Study shows FDHs still made to pay excessive fees

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FADWU members mark International Domestic Workers' Day in Chater Garden on June 17

 

 

A study released on Sunday (June 17) showed that foreign domestic workers are still made to pay excessive placement fees in Hong Kong despite the implementation of the Code of Practice for Employment Agencies (CoP).

The Federation of Asian Domestic Workers Union (FADWU) study, dubbed “Agents of Change–Assessing Hong Kong employment agencies compliance with the Code of Practice”, showed that 56 percent of study respondents said that they were charged with illegal fees.

Under Hong Kong laws, employment agencies can charge only up to 10 percent of the domestic worker’s first month’s wages ($441 or 10 percent of the current minimum allowable wage of $4,410).

“Despite the CoP’s clear re-statement of existing legislation on agency fees, the current research shows that 56 percent of interviewees (253 out of the 450 who responded to this question) were charged illegal fees by employment agencies after their arrival in Hong Kong,” the study said.

“Furthermore, 30 percent of interviewees were also charged in advance of receiving their first month’s salary in contravention of the CoP,” it added.

The CoP stipulates that the 10 percent commission “shall only be charged after the job-seeker has received his/her first month’s wages” and so migrant domestic workers cannot be charged in advance.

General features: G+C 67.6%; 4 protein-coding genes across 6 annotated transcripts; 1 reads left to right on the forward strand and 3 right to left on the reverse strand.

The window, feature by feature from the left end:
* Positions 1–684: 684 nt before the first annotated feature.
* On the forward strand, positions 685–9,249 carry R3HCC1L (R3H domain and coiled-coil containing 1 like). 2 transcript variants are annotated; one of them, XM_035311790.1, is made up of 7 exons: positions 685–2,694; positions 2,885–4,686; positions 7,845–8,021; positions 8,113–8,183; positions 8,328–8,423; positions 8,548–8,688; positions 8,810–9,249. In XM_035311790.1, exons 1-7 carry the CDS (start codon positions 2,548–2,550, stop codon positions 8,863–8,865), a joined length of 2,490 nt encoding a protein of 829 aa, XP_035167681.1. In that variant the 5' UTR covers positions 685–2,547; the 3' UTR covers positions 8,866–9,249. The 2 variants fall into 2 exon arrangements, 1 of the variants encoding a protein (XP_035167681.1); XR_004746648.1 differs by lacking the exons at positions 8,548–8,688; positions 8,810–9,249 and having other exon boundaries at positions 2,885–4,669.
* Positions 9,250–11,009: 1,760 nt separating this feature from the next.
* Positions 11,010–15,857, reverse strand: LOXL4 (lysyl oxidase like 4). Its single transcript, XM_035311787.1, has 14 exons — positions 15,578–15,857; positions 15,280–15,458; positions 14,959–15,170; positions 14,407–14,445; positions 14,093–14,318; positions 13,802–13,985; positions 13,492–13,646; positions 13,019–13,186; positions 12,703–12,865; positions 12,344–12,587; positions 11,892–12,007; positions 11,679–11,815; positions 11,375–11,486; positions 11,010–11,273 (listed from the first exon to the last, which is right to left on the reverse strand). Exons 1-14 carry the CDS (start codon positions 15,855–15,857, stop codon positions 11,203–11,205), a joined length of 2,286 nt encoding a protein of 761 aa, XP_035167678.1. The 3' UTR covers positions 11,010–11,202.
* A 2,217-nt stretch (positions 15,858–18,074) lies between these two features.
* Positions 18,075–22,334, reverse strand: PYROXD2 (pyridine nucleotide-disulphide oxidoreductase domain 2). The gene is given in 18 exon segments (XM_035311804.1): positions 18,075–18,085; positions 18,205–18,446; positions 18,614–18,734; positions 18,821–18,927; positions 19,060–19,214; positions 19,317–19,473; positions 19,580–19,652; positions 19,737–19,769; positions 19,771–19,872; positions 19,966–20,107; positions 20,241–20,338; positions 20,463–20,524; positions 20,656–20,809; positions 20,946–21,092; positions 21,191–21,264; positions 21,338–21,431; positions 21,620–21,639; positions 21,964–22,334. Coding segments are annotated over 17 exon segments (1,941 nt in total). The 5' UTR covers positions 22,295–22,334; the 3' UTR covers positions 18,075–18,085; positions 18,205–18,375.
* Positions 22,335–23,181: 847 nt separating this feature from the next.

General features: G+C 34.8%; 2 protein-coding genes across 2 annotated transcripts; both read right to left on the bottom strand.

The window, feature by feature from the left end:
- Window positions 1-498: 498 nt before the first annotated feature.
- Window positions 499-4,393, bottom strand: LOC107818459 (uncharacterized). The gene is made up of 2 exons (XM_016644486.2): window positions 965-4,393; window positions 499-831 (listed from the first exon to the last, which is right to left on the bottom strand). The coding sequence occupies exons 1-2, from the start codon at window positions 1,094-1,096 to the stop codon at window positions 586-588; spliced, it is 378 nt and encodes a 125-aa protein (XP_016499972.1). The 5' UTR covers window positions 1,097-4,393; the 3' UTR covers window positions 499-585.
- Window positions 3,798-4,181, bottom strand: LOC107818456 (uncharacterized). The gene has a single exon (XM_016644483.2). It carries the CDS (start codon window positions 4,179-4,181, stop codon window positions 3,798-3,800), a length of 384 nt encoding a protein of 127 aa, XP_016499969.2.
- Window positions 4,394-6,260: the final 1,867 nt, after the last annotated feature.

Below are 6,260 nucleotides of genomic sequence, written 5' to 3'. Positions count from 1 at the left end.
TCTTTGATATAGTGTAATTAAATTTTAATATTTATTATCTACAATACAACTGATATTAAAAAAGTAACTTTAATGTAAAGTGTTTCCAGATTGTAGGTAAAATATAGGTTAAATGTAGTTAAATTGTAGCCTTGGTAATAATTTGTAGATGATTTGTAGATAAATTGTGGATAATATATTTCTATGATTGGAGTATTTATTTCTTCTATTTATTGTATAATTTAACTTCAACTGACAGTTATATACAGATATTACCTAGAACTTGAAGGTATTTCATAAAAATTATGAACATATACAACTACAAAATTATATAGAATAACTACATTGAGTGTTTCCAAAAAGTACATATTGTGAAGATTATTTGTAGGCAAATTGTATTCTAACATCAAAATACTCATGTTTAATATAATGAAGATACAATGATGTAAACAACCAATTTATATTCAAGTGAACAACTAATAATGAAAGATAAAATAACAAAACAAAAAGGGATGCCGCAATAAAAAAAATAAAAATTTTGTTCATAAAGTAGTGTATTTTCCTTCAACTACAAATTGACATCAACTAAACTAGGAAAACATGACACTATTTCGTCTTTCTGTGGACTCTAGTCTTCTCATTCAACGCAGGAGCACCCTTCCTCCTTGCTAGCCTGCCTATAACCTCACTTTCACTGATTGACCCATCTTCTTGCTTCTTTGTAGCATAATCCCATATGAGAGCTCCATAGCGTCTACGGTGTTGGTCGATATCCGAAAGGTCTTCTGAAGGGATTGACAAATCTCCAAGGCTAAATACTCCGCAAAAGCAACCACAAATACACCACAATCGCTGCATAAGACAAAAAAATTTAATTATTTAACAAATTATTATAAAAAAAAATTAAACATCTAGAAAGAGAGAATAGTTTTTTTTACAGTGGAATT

Agencies that break the law a liable to a maximum fine of HK$350,000 and imprisonment for three years.

Among the new arrivals who were interviewed for the study, 57 percent were charged excessive fees by their Hong Kong agency.

“Out of this group, 132 interviewees paid through salary deduction. On average, they paid $9,013, more than 20 times the maximum chargeable agency fee, over 4.5 months,” the study said.

“The total fees ranged widely from $1,000 to $28,800. In addition, 112 interviewees paid an average of $1,151 upfront after their arrival in Hong Kong before starting their job or before receiving their first month’s salary,” it added.

The study also said that 51 percent of those who changed employers also paid excessive fees “but the amount that they paid was generally significantly lower than the fees charged to new arrivals.”

“The majority of this group paid upfront an average of $1,682, while eight interviewees paid an average of $3,164 through salary deduction over a three-month period. Even the lower average fee charged to those paying upfront is still more than four times the maximum legally permitted fee,” it added.

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